The Volokh Conspiracy
Mostly law professors | Sometimes contrarian | Often libertarian | Always independent
Football matches were cancelled and bars banned from opening on Sunday as Zambians took part in a national day of prayer and fasting in a bid to halt the sliding value of the country's currency, the Kwacha.
The call for divine intervention came after exports from Africa's second biggest copper producer were hit by a drop in global commodity prices. Zambians have also endured power cuts for up to 14 hours a day—lower than usual rainfall has compromised the output of the country's hydropower plants which supply almost half its electricity. . . .
Edgar Lungu, 58, the country's president, joined clergy and other political leaders at a five-hour, open-air prayer session at the capital Lusaka. . . .
"God is a god of miracles and if we ask him, he will bless us and the kwacha shall be restored to its former strength and the prices of goods shall again go down," Bishop Simon Chihana, president of the International Fellowship of Christian Churches in Zambia, told AFP.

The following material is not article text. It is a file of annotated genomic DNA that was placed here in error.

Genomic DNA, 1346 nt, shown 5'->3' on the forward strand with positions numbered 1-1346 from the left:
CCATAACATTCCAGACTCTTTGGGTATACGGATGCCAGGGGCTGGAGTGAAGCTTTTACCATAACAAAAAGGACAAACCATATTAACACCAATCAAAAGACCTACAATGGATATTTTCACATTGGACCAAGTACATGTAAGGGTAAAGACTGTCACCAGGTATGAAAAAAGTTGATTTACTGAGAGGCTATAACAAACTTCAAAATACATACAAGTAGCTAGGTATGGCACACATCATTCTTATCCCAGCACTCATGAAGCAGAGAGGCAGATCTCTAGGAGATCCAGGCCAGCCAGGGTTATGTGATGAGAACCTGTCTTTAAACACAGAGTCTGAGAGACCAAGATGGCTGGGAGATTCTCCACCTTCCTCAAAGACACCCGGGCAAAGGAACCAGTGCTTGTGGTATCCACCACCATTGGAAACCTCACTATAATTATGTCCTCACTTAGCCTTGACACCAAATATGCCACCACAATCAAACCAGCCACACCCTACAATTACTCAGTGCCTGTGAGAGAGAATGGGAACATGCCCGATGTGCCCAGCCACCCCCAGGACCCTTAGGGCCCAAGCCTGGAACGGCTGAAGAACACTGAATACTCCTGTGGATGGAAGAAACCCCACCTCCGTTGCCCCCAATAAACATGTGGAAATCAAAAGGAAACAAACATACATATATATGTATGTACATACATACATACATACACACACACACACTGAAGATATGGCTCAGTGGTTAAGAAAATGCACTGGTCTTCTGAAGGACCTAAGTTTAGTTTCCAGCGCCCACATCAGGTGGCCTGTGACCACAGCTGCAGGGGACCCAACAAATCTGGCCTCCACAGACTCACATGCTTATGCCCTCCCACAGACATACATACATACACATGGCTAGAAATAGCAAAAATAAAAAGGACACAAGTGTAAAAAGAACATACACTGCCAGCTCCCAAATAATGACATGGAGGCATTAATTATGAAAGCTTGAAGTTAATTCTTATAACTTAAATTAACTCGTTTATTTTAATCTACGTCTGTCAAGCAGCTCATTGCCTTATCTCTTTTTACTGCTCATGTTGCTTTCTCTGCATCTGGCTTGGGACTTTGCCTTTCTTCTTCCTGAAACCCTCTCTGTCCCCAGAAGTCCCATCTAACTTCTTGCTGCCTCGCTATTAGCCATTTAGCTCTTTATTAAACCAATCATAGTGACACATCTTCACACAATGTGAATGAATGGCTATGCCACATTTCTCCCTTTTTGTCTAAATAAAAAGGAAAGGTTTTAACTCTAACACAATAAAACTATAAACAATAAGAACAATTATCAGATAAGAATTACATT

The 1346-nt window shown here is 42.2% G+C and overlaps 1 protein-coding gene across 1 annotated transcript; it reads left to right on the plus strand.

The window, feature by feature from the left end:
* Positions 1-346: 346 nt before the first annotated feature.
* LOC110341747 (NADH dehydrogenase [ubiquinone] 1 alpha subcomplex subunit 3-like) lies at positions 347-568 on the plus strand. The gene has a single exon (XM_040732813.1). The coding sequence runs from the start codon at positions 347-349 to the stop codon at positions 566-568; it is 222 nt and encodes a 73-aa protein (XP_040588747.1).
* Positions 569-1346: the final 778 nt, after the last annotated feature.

The Zambia Daily Mail has more, though the prayers are described there as more general; the Zambia National Broadcasting Corporation reports that "there was jubilation and shouting among the gathering around mid morning when a bright circle in rainbow colours appeared around the sun." And, yes, it is not lost on me that Zambia is not the only country in which such prayers take place, though these prayers' subject matter is a bit different than what we usually hear about.
Thanks to Prof. Howard Friedman (Religion Clause) for the pointer.